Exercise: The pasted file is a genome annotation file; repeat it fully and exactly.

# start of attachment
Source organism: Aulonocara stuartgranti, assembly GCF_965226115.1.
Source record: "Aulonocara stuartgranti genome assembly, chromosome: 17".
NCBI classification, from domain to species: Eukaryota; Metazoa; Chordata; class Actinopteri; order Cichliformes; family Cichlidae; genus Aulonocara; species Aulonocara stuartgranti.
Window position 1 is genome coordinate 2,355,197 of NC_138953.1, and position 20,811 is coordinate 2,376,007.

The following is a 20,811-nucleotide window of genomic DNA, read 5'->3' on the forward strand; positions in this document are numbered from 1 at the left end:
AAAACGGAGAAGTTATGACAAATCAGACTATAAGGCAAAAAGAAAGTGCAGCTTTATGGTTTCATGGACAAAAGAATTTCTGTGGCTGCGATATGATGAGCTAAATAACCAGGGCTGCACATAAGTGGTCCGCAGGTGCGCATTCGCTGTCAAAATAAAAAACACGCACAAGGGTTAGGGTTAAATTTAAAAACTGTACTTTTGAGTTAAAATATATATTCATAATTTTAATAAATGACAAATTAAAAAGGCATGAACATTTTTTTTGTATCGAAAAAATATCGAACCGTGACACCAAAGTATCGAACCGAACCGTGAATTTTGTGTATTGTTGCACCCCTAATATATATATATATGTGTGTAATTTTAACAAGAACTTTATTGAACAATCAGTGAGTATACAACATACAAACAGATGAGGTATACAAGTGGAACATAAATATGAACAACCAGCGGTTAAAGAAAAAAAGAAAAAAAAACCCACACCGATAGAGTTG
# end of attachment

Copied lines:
Source organism: Aulonocara stuartgranti, assembly GCF_965226115.1.
Source record: "Aulonocara stuartgranti genome assembly, chromosome: 17".
NCBI classification, from domain to species: Eukaryota; Metazoa; Chordata; class Actinopteri; order Cichliformes; family Cichlidae; genus Aulonocara; species Aulonocara stuartgranti.
Window position 1 is genome coordinate 2,355,197 of NC_138953.1, and position 20,811 is coordinate 2,376,007.

The following is a 20,811-nucleotide window of genomic DNA, read 5'->3' on the forward strand; positions in this document are numbered from 1 at the left end:
AAAACGGAGAAGTTATGACAAATCAGACTATAAGGCAAAAAGAAAGTGCAGCTTTATGGTTTCATGGACAAAAGAATTTCTGTGGCTGCGATATGATGAGCTAAATAACCAGGGCTGCACATAAGTGGTCCGCAGGTGCGCATTCGCTGTCAAAATAAAAAACACGCACAAGGGTTAGGGTTAAATTTAAAAACTGTACTTTTGAGTTAAAATATATATTCATAATTTTAATAAATGACAAATTAAAAAGGCATGAACATTTTTTTTGTATCGAAAAAATATCGAACCGTGACACCAAAGTATCGAACCGAACCGTGAATTTTGTGTATTGTTGCACCCCTAATATATATATATATGTGTGTAATTTTAACAAGAACTTTATTGAACAATCAGTGAGTATACAACATACAAACAGATGAGGTATACAAGTGGAACATAAATATGAACAACCAGCGGTTAAAGAAAAAAAGAAAAAAAAACCCACACCGATAGAGTTG